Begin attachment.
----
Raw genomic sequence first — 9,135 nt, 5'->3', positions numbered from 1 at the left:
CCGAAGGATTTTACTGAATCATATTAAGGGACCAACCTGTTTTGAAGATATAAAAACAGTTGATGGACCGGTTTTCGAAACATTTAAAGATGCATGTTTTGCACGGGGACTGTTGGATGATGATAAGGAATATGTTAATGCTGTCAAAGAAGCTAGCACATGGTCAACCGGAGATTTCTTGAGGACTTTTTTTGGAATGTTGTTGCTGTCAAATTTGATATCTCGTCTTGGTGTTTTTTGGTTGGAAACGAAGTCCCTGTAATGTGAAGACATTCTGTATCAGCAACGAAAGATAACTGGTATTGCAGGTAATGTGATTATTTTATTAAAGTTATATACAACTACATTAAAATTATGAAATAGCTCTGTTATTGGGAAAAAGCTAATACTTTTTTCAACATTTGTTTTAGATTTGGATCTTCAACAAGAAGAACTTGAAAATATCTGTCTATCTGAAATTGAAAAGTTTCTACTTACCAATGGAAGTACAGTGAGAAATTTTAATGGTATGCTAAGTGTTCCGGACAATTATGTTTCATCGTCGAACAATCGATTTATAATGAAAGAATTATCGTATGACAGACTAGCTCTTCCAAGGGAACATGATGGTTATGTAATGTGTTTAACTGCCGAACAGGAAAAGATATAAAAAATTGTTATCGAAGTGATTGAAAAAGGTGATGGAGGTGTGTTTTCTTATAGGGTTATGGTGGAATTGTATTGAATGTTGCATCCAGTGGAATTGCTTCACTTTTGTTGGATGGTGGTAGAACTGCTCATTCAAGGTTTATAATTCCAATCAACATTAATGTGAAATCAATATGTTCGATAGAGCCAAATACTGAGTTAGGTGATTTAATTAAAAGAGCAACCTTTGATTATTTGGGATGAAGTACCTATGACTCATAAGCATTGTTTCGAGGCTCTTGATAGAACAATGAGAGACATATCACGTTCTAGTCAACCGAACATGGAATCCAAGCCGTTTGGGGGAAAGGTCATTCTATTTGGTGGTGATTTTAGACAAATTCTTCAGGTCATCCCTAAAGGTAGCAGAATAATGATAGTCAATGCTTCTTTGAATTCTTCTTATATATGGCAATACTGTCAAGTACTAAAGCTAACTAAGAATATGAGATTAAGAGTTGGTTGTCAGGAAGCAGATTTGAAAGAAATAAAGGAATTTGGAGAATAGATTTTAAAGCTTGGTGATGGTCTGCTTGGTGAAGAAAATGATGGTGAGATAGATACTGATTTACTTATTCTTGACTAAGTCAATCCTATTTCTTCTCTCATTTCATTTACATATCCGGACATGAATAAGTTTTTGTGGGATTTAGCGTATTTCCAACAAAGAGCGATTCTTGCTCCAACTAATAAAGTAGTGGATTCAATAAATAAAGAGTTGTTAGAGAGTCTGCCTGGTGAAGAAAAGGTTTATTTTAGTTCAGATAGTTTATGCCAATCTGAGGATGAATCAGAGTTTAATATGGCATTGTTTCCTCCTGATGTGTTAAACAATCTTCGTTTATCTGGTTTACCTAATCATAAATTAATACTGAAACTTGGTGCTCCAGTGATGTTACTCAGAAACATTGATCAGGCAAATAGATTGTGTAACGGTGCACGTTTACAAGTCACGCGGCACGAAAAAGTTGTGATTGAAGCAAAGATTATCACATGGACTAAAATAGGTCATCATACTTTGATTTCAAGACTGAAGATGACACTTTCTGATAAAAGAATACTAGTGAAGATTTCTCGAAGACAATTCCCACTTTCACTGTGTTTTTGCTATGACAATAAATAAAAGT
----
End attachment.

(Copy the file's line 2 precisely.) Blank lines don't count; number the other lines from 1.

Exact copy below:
CCGAAGGATTTTACTGAATCATATTAAGGGACCAACCTGTTTTGAAGATATAAAAACAGTTGATGGACCGGTTTTCGAAACATTTAAAGATGCATGTTTTGCACGGGGACTGTTGGATGATGATAAGGAATATGTTAATGCTGTCAAAGAAGCTAGCACATGGTCAACCGGAGATTTCTTGAGGACTTTTTTTGGAATGTTGTTGCTGTCAAATTTGATATCTCGTCTTGGTGTTTTTTGGTTGGAAACGAAGTCCCTGTAATGTGAAGACATTCTGTATCAGCAACGAAAGATAACTGGTATTGCAGGTAATGTGATTATTTTATTAAAGTTATATACAACTACATTAAAATTATGAAATAGCTCTGTTATTGGGAAAAAGCTAATACTTTTTTCAACATTTGTTTTAGATTTGGATCTTCAACAAGAAGAACTTGAAAATATCTGTCTATCTGAAATTGAAAAGTTTCTACTTACCAATGGAAGTACAGTGAGAAATTTTAATGGTATGCTAAGTGTTCCGGACAATTATGTTTCATCGTCGAACAATCGATTTATAATGAAAGAATTATCGTATGACAGACTAGCTCTTCCAAGGGAACATGATGGTTATGTAATGTGTTTAACTGCCGAACAGGAAAAGATATAAAAAATTGTTATCGAAGTGATTGAAAAAGGTGATGGAGGTGTGTTTTCTTATAGGGTTATGGTGGAATTGTATTGAATGTTGCATCCAGTGGAATTGCTTCACTTTTGTTGGATGGTGGTAGAACTGCTCATTCAAGGTTTATAATTCCAATCAACATTAATGTGAAATCAATATGTTCGATAGAGCCAAATACTGAGTTAGGTGATTTAATTAAAAGAGCAACCTTTGATTATTTGGGATGAAGTACCTATGACTCATAAGCATTGTTTCGAGGCTCTTGATAGAACAATGAGAGACATATCACGTTCTAGTCAACCGAACATGGAATCCAAGCCGTTTGGGGGAAAGGTCATTCTATTTGGTGGTGATTTTAGACAAATTCTTCAGGTCATCCCTAAAGGTAGCAGAATAATGATAGTCAATGCTTCTTTGAATTCTTCTTATATATGGCAATACTGTCAAGTACTAAAGCTAACTAAGAATATGAGATTAAGAGTTGGTTGTCAGGAAGCAGATTTGAAAGAAATAAAGGAATTTGGAGAATAGATTTTAAAGCTTGGTGATGGTCTGCTTGGTGAAGAAAATGATGGTGAGATAGATACTGATTTACTTATTCTTGACTAAGTCAATCCTATTTCTTCTCTCATTTCATTTACATATCCGGACATGAATAAGTTTTTGTGGGATTTAGCGTATTTCCAACAAAGAGCGATTCTTGCTCCAACTAATAAAGTAGTGGATTCAATAAATAAAGAGTTGTTAGAGAGTCTGCCTGGTGAAGAAAAGGTTTATTTTAGTTCAGATAGTTTATGCCAATCTGAGGATGAATCAGAGTTTAATATGGCATTGTTTCCTCCTGATGTGTTAAACAATCTTCGTTTATCTGGTTTACCTAATCATAAATTAATACTGAAACTTGGTGCTCCAGTGATGTTACTCAGAAACATTGATCAGGCAAATAGATTGTGTAACGGTGCACGTTTACAAGTCACGCGGCACGAAAAAGTTGTGATTGAAGCAAAGATTATCACATGGACTAAAATAGGTCATCATACTTTGATTTCAAGACTGAAGATGACACTTTCTGATAAAAGAATACTAGTGAAGATTTCTCGAAGACAATTCCCACTTTCACTGTGTTTTTGCTATGACAATAAATAAAAGT